They're off in race to Paris was the headline that greeted readers of The New York Times on Feb. 13, 1908, the morning after six automobiles had left Times Square and chugged up Broadway en route to Paris.
The betting was even money that not one car would reach Paris, for the automobile was still a novelty and had yet to be tested under the severe conditions that lay ahead. The plan of the race called for the crossing of the continent to San Francisco, whence cars would be shipped via Seattle to Valdez, Alaska; then motoring to Nome by road and getting across the Bering Strait by any means (possibly on the ice) to Siberia; and thence proceeding to Moscow, Berlin and Paris—a total of some 14,000 miles over unpaved roads.
In the field were three French cars, one Italian (a Zust), one German (a Protos) and the American entry, a four-cylinder, 60-hp Thomas Flyer. Largest of the lot was the 6,000-pound Protos; smallest was the 15-hp one-cylinder French Sizaire-Naudin, soon to peter out in upstate New York.
Each car carried a crew of three men equipped with heavy clothing for arctic wear and each car was laden with baggage and emergency gear.
November 11, 1957
Perched high in the front seat of the Thomas Flyer were Montague Roberts, a racing driver who died recently, and George Schuster, a mechanic.
The Thomas took an early lead, made Hudson, N.Y. (116 miles from Times Square) the first night and next day headed west for Chicago, bucking snowdrifts all the way. Worse than the snow was the "gumbo" mud of Iowa. It was here that the French Moto-Bloc got hopelessly mired, and quit. In Cheyenne an exhausted Roberts turned the Thomas over to Schuster and went home. Schuster reached San Francisco 12 days ahead of the field, 42 days out of New York. He then shipped to Alaska but, finding the roads impassable, returned to Seattle.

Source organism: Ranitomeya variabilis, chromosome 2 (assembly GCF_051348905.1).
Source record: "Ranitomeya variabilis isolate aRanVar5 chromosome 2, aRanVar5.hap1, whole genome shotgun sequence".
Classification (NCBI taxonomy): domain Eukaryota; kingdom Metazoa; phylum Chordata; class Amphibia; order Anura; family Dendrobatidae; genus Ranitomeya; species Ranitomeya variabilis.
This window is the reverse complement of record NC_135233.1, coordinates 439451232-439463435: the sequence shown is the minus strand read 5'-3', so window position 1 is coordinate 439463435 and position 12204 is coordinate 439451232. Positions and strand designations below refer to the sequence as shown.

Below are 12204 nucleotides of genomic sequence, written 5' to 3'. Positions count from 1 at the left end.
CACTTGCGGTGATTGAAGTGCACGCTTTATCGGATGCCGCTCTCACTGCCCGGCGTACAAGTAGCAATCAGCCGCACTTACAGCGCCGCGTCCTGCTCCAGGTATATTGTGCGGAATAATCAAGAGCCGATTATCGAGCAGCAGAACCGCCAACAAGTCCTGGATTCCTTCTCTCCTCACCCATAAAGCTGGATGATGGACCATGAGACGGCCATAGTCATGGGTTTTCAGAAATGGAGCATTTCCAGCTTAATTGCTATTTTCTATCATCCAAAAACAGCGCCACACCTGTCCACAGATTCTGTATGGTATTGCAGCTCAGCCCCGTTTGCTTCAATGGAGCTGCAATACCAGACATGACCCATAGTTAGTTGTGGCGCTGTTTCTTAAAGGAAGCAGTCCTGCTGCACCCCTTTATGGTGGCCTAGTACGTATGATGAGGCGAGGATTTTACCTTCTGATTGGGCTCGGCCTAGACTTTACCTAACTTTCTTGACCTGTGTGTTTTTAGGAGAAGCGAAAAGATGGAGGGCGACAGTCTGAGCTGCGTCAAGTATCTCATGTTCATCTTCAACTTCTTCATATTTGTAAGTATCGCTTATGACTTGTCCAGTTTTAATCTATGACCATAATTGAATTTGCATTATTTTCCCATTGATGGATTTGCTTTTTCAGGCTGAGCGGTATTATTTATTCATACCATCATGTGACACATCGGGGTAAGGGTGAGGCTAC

He learned that the Germans, who had broken down in Idaho, had sent the Protos by flatcar to Seattle (thereby receiving a 15-day penalty) and had sailed with the French and Italian entries for Vladivostok. Schuster, however, was credited with 15 days for his effort to follow the planned route, and now had 30 days over the Germans.
He and the Thomas sailed for Kobe, Japan, crossed to Tsuruga under their own power and then shipped to Vladivostok where they caught up with the others on May 22. Just as the long trek to Paris (8,280 miles) was about to start, the remaining French car (De Dion) withdrew, and now there were only three. It soon became a two-car race, however, as the Zust fell behind.
The incredible thing is that any car made it, for they had to wander across hundreds of miles of roadless country, bore through vast swamps far worse than the gumbo of Iowa and even take to the tracks of the Trans-Siberian Railway. Once, on a 420-mile leg on the tracks, Schuster drove into a tunnel, heard a train approaching from the other end and backed out into the clear and over an embankment just in time.
The two cars played tag across Asia. Nearing Moscow the Americans had a one-day lead but the Thomas stripped its gears (for the third time) and was delayed five days. On July 30 the Americans rolled into Paris four days behind the Germans, but because of their 30-day allowance the Thomas Flyer was declared the official winner by 26 days. Only two men went all the way from New York to Paris—George Schuster and Lieutenant Koeppen of the Protos. But they proved, at last, the durability of the automobile.